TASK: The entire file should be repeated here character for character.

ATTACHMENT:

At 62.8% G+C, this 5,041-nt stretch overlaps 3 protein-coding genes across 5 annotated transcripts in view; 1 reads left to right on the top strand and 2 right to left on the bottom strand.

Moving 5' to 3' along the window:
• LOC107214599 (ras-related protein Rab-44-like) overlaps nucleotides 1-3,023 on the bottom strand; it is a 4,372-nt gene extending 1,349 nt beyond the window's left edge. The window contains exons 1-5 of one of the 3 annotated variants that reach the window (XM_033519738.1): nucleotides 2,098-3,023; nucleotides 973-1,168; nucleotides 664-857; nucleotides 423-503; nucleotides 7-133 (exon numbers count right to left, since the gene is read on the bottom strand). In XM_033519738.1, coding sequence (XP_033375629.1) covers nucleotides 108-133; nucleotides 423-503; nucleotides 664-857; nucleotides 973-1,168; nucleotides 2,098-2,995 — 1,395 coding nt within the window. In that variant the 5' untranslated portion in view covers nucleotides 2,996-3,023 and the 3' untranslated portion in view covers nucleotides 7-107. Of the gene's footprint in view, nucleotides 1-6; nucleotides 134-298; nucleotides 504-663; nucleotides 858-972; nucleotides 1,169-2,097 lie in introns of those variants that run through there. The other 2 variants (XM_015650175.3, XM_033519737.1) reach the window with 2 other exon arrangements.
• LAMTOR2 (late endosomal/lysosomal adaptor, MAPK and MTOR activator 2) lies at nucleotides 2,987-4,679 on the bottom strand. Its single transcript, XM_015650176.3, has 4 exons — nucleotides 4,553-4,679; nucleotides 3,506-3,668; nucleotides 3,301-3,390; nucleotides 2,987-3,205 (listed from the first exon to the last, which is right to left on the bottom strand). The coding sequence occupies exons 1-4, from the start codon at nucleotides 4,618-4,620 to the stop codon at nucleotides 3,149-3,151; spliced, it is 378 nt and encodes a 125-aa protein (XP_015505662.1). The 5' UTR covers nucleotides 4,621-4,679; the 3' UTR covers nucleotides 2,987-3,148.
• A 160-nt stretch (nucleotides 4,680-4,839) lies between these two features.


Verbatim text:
At 62.8% G+C, this 5,041-nt stretch overlaps 3 protein-coding genes across 5 annotated transcripts in view; 1 reads left to right on the top strand and 2 right to left on the bottom strand.

Moving 5' to 3' along the window:
• LOC107214599 (ras-related protein Rab-44-like) overlaps nucleotides 1-3,023 on the bottom strand; it is a 4,372-nt gene extending 1,349 nt beyond the window's left edge. The window contains exons 1-5 of one of the 3 annotated variants that reach the window (XM_033519738.1): nucleotides 2,098-3,023; nucleotides 973-1,168; nucleotides 664-857; nucleotides 423-503; nucleotides 7-133 (exon numbers count right to left, since the gene is read on the bottom strand). In XM_033519738.1, coding sequence (XP_033375629.1) covers nucleotides 108-133; nucleotides 423-503; nucleotides 664-857; nucleotides 973-1,168; nucleotides 2,098-2,995 — 1,395 coding nt within the window. In that variant the 5' untranslated portion in view covers nucleotides 2,996-3,023 and the 3' untranslated portion in view covers nucleotides 7-107. Of the gene's footprint in view, nucleotides 1-6; nucleotides 134-298; nucleotides 504-663; nucleotides 858-972; nucleotides 1,169-2,097 lie in introns of those variants that run through there. The other 2 variants (XM_015650175.3, XM_033519737.1) reach the window with 2 other exon arrangements.
• LAMTOR2 (late endosomal/lysosomal adaptor, MAPK and MTOR activator 2) lies at nucleotides 2,987-4,679 on the bottom strand. Its single transcript, XM_015650176.3, has 4 exons — nucleotides 4,553-4,679; nucleotides 3,506-3,668; nucleotides 3,301-3,390; nucleotides 2,987-3,205 (listed from the first exon to the last, which is right to left on the bottom strand). The coding sequence occupies exons 1-4, from the start codon at nucleotides 4,618-4,620 to the stop codon at nucleotides 3,149-3,151; spliced, it is 378 nt and encodes a 125-aa protein (XP_015505662.1). The 5' UTR covers nucleotides 4,621-4,679; the 3' UTR covers nucleotides 2,987-3,148.
• A 160-nt stretch (nucleotides 4,680-4,839) lies between these two features.